EDITOR'S COLUMN: How I got labeled a wife beater

Through no fault of my own I’ve been stigmatized as a wife beater.

As with all bad things that happen to me, I never saw it coming. I was flopped out on the couch watching TV while my wife was sleeping in the bedroom. Suddenly, the dog barked, which always means that the cat has come to the front door hoping to be let in. The dog has a sixth sense about this, because from this distance the cat can’t be seen, heard, smelled, felt or tasted. Once the dog barks, the cat disappears for a few more hours.

But this time, the cat wouldn’t go away. In fact, it even started knocking. Golly, I thought, this cat is getting pushy. I waited, hoping the cat would quit its annoying knocking, but it persisted. Finally, I was compelled to walk down the stairs and open the door. I looked down at the cat and saw a pair of black boots, filled not with a cat but with an Island County Sheriff’s deputy. Suddenly I felt guilty, though I didn’t know why.

The deputy informed me that a 911 call made from my house was being investigated. I denied making a 911 call, but the deputy was more persistent than the cat. She wouldn’t go away, even with the dog barking. The dog had been sitting on the floor next to the couch, so I knew he didn’t call 911.

The deputy said the call came from a woman, which fit the description of my wife. I retreated up the stairs to ask her about it, and was surprised to find the deputy, who hadn’t laughed at any of my 911 jokes, on my heels. At this point I realized I was a suspect in a potential crime. I resented the deputy being in my house, but I vaguely remembered reading about a court ruling in which if you leave the door open, the police can come in. It’s the same principle that applies to vampires.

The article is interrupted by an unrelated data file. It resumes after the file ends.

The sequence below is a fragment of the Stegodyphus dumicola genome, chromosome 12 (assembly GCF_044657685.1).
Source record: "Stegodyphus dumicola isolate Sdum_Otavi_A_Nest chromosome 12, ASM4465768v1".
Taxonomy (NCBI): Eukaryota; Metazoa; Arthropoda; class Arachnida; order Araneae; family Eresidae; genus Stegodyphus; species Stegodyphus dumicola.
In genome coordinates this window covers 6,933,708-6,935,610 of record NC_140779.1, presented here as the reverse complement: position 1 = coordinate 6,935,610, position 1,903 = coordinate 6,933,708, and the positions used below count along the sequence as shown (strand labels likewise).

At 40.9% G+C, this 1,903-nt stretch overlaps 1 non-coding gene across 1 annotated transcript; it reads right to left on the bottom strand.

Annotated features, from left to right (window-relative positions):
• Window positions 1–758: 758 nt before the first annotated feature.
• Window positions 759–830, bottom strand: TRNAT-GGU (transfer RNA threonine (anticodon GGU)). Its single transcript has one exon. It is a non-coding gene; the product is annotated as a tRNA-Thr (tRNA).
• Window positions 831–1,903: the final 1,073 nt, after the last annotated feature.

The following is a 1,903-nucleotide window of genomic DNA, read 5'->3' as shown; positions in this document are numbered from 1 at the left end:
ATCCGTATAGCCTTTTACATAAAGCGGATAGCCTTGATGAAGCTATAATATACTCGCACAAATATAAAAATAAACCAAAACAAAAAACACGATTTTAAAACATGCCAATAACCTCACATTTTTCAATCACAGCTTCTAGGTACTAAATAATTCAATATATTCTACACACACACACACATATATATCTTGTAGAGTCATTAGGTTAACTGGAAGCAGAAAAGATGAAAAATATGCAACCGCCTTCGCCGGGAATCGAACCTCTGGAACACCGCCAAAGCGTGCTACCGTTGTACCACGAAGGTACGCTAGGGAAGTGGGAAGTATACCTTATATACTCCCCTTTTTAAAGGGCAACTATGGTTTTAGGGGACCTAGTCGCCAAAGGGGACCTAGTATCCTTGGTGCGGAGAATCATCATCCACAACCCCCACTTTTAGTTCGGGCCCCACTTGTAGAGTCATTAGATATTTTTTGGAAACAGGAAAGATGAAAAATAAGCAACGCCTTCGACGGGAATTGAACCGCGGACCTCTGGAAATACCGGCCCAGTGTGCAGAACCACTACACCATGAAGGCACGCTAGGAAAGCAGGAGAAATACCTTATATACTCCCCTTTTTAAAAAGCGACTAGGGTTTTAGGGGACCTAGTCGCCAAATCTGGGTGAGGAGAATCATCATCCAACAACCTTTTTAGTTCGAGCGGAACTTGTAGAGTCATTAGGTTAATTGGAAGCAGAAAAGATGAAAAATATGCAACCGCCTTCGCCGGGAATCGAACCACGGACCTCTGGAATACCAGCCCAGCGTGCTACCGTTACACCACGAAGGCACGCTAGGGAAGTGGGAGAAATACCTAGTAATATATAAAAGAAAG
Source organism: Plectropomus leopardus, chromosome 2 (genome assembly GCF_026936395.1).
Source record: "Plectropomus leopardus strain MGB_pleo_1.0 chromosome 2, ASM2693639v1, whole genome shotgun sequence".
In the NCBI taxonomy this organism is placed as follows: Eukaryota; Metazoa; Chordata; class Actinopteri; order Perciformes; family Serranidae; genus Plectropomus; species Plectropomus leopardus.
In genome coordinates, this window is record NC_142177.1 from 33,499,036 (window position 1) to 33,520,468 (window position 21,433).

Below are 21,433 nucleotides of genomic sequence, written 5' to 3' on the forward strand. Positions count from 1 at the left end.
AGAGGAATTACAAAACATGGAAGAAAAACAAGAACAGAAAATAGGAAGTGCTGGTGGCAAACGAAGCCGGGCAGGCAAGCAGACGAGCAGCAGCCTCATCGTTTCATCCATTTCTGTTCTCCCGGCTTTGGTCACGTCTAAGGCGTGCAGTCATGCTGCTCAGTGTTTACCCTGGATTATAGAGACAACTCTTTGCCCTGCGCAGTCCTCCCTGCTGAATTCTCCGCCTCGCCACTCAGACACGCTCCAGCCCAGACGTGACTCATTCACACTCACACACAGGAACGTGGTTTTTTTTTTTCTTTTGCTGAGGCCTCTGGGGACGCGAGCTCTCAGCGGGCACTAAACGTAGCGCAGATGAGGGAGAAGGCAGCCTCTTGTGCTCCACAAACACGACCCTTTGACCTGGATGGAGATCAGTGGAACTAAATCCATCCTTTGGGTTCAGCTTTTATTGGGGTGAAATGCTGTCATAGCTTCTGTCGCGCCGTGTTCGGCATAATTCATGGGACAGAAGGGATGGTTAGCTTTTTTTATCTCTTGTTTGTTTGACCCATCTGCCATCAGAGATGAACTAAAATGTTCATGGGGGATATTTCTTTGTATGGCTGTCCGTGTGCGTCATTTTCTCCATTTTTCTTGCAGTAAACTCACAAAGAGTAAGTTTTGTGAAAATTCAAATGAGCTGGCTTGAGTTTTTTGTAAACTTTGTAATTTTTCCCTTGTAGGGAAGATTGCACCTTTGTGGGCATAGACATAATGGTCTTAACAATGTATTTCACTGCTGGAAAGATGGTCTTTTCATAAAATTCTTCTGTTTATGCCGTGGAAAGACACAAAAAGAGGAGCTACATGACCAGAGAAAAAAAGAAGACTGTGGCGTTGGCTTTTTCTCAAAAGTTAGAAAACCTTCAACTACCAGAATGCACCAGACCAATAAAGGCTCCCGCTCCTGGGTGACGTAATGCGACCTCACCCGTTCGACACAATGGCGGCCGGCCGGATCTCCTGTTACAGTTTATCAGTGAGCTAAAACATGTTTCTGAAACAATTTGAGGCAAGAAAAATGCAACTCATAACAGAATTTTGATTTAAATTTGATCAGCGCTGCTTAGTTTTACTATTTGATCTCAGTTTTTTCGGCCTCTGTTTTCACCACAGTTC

I was afraid the deputy would follow me all the way to the bedroom, which I knew wouldn’t make my wife too happy. So I chose to shout, “Did you call 911!!?” To make a long story short, she had been talking on the bedroom phone, went to sleep, rolled over on the phone, and inadvertently dialed 911. The dispatcher called back, asked if everything was OK, and, being sound asleep, my wife replied, “Huhhhhhhhhhhhhh?” The dispatcher decided this was the sound of a woman being strangled so the deputy was sent to my house.

At this point, the deputy and I were still standing in the hallway and I was starting to remember my manners. Maybe the deputy was hungry. I mentally searched the refrigerator, which was stocked with Eggbeaters, whipped cream and Devil’s food cake, none of which would send the proper message about my peaceful ways. Fortunately, the deputy accepted my wife’s story after mulling it over for a few seconds and left the house, but not before giving me one of those “I know you’re guilty of something” looks.

I know that somewhere out there is a record that police were dispatched to my house after a 911 call, regarding possible domestic violence. I’ve been branded a suspected wife beater. But I learned one important lesson.

Next time the cat knocks, I’m not answering the door.

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